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Center for Native Pollinator Conservation

Primary Conservation Objectives

  • Focus on the importance and diversity of our native pollinators, especially native bees, for the maintenance and survival of wildlife, ecosystems and agriculture.
  • Educating people about why pollinators are so important for the plants and wildlife around them as well as for their own well-being.
  • Developing and supporting local, national and international collaborations to develop pollinator conservation programs and research.
  • Advancing our understanding and appreciation of native bees and other pollinators.

The Saint Louis Zoo supports conservation of native pollinators

  • Missourians for Monarchs and Missouri Department of Transportation – These two groups work together, along with utility companies, to develop Pollinator Rights of Ways, which could create thousands of acres of pollinator habitat throughout the state and create wildlife corridors between fragmented habitats.
  • Honey Bee Health Coalition and Keystone Monarch Collaborative – These are broad coalitions of NGO’s, farmers and growers, agribusinesses, state and federal government agencies, universities, researchers, and beekeepers working towards honey bee, monarch and native pollinator conservation, especially in agricultural contexts.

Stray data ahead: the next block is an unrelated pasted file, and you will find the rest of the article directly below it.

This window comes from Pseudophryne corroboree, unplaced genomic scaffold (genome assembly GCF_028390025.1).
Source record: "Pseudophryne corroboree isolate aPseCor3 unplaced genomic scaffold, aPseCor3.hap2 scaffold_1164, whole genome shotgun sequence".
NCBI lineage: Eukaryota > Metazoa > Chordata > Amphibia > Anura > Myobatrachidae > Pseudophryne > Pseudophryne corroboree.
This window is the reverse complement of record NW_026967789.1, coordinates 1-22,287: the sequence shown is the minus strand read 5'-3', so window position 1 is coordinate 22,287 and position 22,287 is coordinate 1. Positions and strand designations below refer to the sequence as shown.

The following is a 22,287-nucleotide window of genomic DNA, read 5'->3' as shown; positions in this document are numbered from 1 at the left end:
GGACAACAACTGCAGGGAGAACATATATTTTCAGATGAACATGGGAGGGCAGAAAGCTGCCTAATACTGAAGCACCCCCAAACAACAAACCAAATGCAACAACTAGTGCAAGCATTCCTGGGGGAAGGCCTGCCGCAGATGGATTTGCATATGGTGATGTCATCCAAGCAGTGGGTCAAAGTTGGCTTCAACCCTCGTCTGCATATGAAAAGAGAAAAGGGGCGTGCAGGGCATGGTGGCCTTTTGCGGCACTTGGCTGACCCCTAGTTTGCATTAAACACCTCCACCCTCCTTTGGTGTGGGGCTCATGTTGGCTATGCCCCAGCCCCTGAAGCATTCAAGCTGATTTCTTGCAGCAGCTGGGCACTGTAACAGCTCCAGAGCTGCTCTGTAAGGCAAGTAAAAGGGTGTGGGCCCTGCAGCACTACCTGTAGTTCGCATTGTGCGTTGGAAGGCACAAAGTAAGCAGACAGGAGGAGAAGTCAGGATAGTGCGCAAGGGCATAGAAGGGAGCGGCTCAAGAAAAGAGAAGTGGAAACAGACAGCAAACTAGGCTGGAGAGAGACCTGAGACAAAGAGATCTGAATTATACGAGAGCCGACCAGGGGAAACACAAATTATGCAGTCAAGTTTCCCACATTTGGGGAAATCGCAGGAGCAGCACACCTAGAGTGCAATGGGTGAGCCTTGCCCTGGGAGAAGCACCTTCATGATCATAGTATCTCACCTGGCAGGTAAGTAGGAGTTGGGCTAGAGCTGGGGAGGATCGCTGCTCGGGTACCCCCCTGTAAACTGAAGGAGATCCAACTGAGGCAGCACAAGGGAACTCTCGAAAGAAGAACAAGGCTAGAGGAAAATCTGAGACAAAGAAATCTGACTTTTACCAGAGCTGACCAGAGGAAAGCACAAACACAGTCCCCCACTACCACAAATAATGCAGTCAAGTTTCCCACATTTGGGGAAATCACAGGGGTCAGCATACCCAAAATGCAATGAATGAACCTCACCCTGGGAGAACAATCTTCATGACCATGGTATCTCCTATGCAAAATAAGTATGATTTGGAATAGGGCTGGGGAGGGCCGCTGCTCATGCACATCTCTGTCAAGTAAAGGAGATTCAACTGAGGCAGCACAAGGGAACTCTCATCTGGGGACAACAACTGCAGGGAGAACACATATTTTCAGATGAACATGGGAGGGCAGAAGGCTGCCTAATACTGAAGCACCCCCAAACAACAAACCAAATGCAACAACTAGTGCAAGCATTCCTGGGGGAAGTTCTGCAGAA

• International Union for Conservation of Nature Species Survival Commission’s Bumblebee Specialist Group (BBSG) – Founded in part by the Center for Native Pollinator Conservation, the BBSG is a worldwide network of bumble bee researchers whose mission is to examine all species of bumble bees, establish their conservation statuses, and focus appropriate conservation and research efforts on species of greatest concern.
  • Native Foods, Native Peoples, Native Pollinators – The initiative, working on Tribal and Reservation land, focuses on the intersection of wild and cultivated foods, cultural traditions and food sovereignty, healthy environments and people, and the environment (as exemplified by pollinators) and is helping develop a new direction for zoo-based conservation efforts.
    • Among American Indian/ Alaska Native people, federal policies forcibly separated Native people from their historical lands and traditional sources of food. This separation from healthy foods has become one of the most serious health problems in Indian Country. Additionally, many traditional belief systems include the concepts of harmony and balance in respect to food. These concepts can motivate individuals and communities to increase their use of traditional foods and adopt healthier lifestyles as well as conserving and improving pollinator habitat for food production and security.